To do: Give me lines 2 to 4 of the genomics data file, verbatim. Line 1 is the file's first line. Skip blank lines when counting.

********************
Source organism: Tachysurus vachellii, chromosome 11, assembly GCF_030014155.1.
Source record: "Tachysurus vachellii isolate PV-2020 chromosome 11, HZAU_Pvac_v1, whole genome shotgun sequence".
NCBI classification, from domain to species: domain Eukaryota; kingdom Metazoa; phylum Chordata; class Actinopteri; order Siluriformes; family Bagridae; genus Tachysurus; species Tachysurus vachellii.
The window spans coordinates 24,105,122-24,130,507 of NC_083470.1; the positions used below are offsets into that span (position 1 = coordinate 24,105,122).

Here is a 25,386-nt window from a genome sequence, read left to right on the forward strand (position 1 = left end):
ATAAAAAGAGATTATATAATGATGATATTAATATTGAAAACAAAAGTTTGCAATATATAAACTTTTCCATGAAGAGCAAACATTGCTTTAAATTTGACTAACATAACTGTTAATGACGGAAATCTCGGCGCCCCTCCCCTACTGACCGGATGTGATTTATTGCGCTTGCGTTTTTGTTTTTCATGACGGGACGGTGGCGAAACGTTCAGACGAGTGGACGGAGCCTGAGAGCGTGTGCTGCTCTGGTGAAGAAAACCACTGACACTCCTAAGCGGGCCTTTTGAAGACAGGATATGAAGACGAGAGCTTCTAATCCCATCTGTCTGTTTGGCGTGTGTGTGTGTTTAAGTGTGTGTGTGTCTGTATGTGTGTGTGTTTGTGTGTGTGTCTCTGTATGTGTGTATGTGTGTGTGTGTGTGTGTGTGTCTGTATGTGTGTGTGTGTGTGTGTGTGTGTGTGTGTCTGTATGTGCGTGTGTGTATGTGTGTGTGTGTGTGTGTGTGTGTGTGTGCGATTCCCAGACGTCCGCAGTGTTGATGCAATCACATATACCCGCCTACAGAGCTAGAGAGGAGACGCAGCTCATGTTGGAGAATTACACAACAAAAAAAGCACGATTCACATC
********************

Source record: "Tachysurus vachellii isolate PV-2020 chromosome 11, HZAU_Pvac_v1, whole genome shotgun sequence".
NCBI classification, from domain to species: domain Eukaryota; kingdom Metazoa; phylum Chordata; class Actinopteri; order Siluriformes; family Bagridae; genus Tachysurus; species Tachysurus vachellii.
The window spans coordinates 24,105,122-24,130,507 of NC_083470.1; the positions used below are offsets into that span (position 1 = coordinate 24,105,122).